32. Telegram From the Embassy in the Soviet Union to the Department of State0

1967. Department pass Secretary Commerce. Embtel 1958.1 Following are highlights of Hammerʼs conversations with Soviet officials:2

Re US prohibition crab meat imports: Both Mikoyan and Khrushchev stressed US inspection to resolve “slave labor” issue out of question but would permit Hammer or other “tourists” to visit and see for themselves no slave labor employed. Clear implication this intended as way out of impasse and that Soviets would expect “tourists” to report their findings to US Government.
Mikoyan intimated he might welcome meeting with Secretary of Commerce as a step toward improved economic relations. However, both he and Khrushchev appeared reluctant to take the initiative.
Khrushchev stated he had already given order to settle lend-lease debt (prior to January 1960 discussions). “Just treat us as you did the British and we will be satisfied.” He clearly stated this meant assurances that credits would be forthcoming following agreement on lend-lease debt. Mikoyan had stated that negotiations regarding credits and a trade agreement should parallel discussions for lend-lease settlement. Mikoyan also said USSR prepared to place orders for one billion dollars if credits can be arranged. Both Mikoyan and Khrushchev revealed their expectation that present US recession would be factor prompting us to seek expanded trade with USSR. They realize, however, that lend lease settlement and matters requiring legislation (credits, MFN) will take time. Mikoyan said that in any event substantial trade could be carried on with us on cash basis.
Mikoyan and Ministry of Foreign Trade officials took same line saying three things need to be done to improve trade relations:
Soviet buyers must have assurance that contracts will be honored without interference (e.g. license revocation) by US Government.
USSR must be able to sell products with minimum of restrictions (need for MFN). Agreed Soviet products must be geared more effectively to US market.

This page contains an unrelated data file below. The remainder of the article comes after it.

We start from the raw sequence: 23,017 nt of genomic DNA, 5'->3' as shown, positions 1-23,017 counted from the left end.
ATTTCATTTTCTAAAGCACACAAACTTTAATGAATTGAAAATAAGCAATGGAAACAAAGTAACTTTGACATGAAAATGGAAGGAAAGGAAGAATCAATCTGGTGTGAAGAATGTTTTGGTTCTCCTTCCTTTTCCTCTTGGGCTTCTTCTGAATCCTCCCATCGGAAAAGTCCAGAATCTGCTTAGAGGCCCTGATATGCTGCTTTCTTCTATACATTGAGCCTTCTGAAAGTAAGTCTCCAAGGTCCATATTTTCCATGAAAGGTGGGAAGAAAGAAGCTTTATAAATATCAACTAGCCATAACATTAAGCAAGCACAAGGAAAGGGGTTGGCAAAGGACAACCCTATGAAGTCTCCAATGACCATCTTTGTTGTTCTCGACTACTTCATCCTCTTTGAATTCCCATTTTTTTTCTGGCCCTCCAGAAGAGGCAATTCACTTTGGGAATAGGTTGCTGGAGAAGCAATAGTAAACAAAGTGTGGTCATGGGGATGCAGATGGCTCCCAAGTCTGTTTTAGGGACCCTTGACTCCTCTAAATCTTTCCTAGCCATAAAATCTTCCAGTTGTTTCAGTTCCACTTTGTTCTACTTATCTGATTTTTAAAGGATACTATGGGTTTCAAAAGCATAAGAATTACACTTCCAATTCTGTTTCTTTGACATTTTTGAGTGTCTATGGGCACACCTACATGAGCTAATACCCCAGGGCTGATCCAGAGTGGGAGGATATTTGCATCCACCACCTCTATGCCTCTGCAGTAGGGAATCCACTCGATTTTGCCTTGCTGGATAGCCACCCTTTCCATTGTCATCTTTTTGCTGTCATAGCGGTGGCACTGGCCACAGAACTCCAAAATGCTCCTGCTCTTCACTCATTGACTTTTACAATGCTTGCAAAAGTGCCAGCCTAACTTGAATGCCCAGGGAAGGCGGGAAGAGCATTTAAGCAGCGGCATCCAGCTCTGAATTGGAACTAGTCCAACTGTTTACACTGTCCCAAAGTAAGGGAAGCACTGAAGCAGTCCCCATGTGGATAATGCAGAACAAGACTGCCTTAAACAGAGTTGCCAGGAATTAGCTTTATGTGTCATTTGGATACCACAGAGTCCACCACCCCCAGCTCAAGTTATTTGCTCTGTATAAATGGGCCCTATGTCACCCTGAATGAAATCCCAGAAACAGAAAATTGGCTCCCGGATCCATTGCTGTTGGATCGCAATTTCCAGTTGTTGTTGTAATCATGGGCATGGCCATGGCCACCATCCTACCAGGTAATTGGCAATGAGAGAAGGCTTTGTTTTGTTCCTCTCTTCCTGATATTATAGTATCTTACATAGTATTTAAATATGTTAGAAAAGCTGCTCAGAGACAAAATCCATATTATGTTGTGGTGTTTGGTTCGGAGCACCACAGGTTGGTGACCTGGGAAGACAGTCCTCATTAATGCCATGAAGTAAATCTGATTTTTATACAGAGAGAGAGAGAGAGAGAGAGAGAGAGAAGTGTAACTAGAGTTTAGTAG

Better psychological atmosphere required among US businessmen. Must want to seek Soviet trade. General attitude of US Government important this respect. Export license determinations on borderline decisions also major factor.
Throughout all discussions Hammer had clear impression Soviets eager to expand trade with US. Hammer stressed in discussions that improvement in economic relations would take time. Soviet officials in all three conversations recognize this and appeared to accept as fact to which they must accommodate.
Hammer suggested to Mikoyan and Khrushchev that USSR send representative selection from its art treasures to US for exhibit—particularly selections from Hermitage. Also suggested that Eleanor Roosevelt could be appointed chairman of committee to arrange undertaking and that he believed exhibition could open at National Gallery in Washington followed by exhibits other large cities. Khrushchev said this an excellent idea and asked Hammer to prepare plan for carrying it out. He said he would give orders to Zhukov to work out arrangements with Embassy Counselor for Cultural Affairs after Hammer had submitted plans. Hammer intends to prepare plan after consultation in US.
Hammer stated to Soviets that he preferred no publicity and none has been observed. While general activities known to some members [Page 81] Embassy staff, no evidence that foreign correspondents here yet aware his visit.
Hammer had intended round world trip. In light these conversations plans to return to Washington early next week for report to Secretary of Commerce and Senator Gore. Would also like to talk with Ambassador Thompson. One copy each of memos of conversation personally being carried to Washington by Hammer at his insistence. No classification marked on these copies.
Embassy Economic Counselor accompanied Hammer on introductory visit to Ministry of Foreign Trade. No Embassy officer present at meetings with Mikoyan and Khrushchev.
  1. Source: Department of State, Central Files, 032 Hammer, Armand. Confidential; Priority; Limit Distribution.
  2. Telegram 1958, February 17, reported that Armand Hammer, President of the Occidental Petroleum Corporation, had arrived in Moscow as a private citizen, but at the request of the U.S. Secretary of Commerce was looking into the possibilities of expanding U.S.-Soviet trade. (Ibid.)
  3. Memoranda of Hammerʼs conversation with V.M. Vinogradov, in the Ministry of Foreign Trade on February 14, and with Mikoyan on February 15, were transmitted as enclosures to despatch 558 from Moscow, February 17 (ibid.); a memorandum of Hammerʼs conversation with Khrushchev on February 17 was transmitted as an enclosure to despatch 563 from Moscow, February 21 (ibid.). A copy of his report on the trip to the Soviet Union is attached to a letter from Secretary of Commerce Hodges to Secretary of State Rusk, March 3. (Ibid.) For Hammerʼs own account of the background to the trip and his conversations with Soviet officials, see Hammer, pp. 312-328.